– Existing human resources (e.g., skills, disciplines, and knowledge, such as design, development, legal, contracting, and purchasing);
– Personnel administration (e.g., staffing and retention guidelines, employee performance reviews and training records, reward and overtime policy, and time tracking); – Company work authorization systems;
– Marketplace conditions;
– Stakeholder risk tolerances;
– Political climate;
– Organization’s established communications channels; Commercial databases (e.g., standardized cost estimating data, industry risk study information, and risk databases); and
– Project management information system (e.g., an automated tool, such as a scheduling software tool, a configuration management system, an information collection and distribution system, or web interfaces to other online automated systems).

Project Integration Management – Project Charter: EEV
– Governmental standards,
– industry standards, or regulations (e.g. codes of conduct, quality standards, or worker protection standards),
– Organizational culture and structure, and Marketplace conditions.
Project Integration Management – Project Charter: OPA
Develop Project Charter process include, but are not limited to:
– Organizational standard processes, policies, and process definitions,
– Templates (e.g., project charter template), and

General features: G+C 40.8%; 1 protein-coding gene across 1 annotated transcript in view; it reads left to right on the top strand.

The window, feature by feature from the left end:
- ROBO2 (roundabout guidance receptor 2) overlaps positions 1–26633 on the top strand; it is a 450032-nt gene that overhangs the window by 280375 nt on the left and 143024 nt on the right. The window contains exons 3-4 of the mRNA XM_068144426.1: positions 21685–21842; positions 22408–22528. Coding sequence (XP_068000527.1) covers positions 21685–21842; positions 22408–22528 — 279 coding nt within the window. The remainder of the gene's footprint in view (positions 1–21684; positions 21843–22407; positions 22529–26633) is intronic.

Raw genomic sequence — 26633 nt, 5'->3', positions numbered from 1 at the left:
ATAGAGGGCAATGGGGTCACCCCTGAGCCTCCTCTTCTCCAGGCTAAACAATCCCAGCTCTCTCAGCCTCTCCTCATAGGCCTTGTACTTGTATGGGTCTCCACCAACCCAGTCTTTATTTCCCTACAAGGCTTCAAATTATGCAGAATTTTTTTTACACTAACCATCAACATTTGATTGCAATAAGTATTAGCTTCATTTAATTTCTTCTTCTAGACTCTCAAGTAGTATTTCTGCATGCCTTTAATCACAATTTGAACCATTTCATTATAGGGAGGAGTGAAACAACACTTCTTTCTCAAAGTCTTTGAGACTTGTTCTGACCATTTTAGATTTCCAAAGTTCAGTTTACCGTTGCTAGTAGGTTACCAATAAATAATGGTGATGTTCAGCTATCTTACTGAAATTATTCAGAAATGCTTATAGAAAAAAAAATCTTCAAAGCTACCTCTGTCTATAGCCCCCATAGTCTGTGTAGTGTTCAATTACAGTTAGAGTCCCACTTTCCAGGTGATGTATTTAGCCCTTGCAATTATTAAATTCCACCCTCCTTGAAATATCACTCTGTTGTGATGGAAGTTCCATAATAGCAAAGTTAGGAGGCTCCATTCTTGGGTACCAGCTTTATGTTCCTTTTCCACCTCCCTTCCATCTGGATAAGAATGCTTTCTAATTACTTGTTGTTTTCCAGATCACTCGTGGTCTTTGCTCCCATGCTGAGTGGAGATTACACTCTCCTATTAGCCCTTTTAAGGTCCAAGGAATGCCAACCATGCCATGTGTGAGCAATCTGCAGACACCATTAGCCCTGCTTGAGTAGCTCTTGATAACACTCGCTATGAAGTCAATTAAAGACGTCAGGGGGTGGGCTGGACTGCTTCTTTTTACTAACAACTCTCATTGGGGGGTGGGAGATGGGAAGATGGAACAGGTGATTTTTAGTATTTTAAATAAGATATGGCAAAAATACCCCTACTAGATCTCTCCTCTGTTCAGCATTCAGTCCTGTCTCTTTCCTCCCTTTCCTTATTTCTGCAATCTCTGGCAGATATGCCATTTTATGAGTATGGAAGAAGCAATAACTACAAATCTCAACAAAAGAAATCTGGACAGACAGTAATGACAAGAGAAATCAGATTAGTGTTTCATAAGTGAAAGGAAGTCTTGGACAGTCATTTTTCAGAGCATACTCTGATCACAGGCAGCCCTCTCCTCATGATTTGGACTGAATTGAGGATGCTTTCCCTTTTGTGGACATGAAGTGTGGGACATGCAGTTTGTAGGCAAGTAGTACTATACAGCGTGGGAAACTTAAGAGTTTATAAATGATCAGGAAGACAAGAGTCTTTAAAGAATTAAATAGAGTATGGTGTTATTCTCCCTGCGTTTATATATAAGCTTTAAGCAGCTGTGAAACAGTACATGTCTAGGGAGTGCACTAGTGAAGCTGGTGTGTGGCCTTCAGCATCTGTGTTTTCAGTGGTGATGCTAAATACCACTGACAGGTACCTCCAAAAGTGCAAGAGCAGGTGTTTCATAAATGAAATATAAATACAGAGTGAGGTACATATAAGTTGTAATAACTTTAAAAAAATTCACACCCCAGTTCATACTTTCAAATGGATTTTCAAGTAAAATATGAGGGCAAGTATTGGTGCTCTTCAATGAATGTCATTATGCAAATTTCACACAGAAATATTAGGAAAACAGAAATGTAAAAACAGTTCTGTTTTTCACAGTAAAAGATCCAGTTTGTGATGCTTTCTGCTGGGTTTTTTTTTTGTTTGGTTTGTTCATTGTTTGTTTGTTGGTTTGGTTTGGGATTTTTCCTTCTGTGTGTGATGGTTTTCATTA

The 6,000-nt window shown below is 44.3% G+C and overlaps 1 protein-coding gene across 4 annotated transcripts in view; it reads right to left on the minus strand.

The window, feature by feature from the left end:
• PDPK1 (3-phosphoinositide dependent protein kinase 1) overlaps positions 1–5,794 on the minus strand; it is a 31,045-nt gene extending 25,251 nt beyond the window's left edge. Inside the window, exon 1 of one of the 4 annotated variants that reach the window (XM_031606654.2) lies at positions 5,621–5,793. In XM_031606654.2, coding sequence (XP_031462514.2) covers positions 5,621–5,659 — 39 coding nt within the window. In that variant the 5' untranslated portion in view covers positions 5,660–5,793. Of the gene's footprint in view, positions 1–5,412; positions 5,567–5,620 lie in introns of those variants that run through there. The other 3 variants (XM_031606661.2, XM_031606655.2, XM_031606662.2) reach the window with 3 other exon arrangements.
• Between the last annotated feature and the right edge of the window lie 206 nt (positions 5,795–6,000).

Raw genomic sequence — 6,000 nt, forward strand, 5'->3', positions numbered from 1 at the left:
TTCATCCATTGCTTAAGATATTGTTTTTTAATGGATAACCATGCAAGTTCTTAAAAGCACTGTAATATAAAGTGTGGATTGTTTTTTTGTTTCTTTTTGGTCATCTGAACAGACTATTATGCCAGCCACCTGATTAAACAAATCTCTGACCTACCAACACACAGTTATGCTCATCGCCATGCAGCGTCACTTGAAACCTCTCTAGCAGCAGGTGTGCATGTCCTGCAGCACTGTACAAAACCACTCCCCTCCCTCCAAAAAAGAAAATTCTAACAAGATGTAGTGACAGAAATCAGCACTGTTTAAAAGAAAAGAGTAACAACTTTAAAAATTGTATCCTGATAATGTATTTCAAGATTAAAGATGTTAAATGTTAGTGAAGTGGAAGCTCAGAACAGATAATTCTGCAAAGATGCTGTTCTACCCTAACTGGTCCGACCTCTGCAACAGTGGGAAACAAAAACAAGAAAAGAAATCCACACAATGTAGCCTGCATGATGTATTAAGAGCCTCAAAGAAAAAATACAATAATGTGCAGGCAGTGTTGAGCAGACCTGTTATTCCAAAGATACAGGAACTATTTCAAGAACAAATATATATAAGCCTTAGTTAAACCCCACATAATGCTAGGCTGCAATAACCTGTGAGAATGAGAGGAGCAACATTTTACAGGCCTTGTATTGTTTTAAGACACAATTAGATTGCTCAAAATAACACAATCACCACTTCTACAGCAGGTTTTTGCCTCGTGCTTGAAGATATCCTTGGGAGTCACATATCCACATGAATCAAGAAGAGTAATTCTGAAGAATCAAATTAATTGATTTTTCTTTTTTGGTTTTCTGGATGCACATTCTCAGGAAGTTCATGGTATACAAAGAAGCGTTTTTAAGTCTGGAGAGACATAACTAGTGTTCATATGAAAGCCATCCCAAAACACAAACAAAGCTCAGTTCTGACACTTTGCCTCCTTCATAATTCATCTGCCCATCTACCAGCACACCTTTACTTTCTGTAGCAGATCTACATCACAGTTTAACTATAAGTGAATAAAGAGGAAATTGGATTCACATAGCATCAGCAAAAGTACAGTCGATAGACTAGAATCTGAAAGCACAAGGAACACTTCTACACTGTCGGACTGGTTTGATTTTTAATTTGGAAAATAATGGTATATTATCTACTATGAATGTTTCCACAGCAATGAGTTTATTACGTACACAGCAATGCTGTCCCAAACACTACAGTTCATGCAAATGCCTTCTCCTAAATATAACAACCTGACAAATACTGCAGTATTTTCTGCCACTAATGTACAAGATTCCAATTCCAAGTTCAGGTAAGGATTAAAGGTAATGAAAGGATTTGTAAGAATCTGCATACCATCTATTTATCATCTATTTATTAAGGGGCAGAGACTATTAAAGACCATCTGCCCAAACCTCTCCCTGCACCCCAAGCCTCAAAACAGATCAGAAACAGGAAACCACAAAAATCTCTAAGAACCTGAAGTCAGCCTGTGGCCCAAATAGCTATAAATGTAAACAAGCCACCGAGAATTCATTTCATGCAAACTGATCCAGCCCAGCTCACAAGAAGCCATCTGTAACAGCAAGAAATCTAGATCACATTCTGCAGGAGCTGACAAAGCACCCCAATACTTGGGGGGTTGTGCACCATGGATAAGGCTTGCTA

– Historical information and lessons learned knowledge base (e.g., projects, records, and documents; all project closure information and documentation; information about both the results of previous project selection decisions and previous project performance information; and information from the risk management activity).
Project Integration Management – Project Plan: EVA
– Governmental or industry standards;
– Project management body of knowledge for vertical market (e.g., construction) and/ or focus area (e.g. environmental, safety, risk, or agile software development);
– Project management information system (e.g., an automated tool, such as a scheduling software tool, a configuration management system, an information collection and distribution system, or web interfaces to other online automated systems);
– Organizational structure, culture, management practices, and sustainability;
– Infrastructure (e.g., existing facilities and capital equipment); and
– Personnel administration (e.g., hiring and termination guidelines, employee performance reviews, and employee development and training records).
Project Integration Management – Project Plan: OPA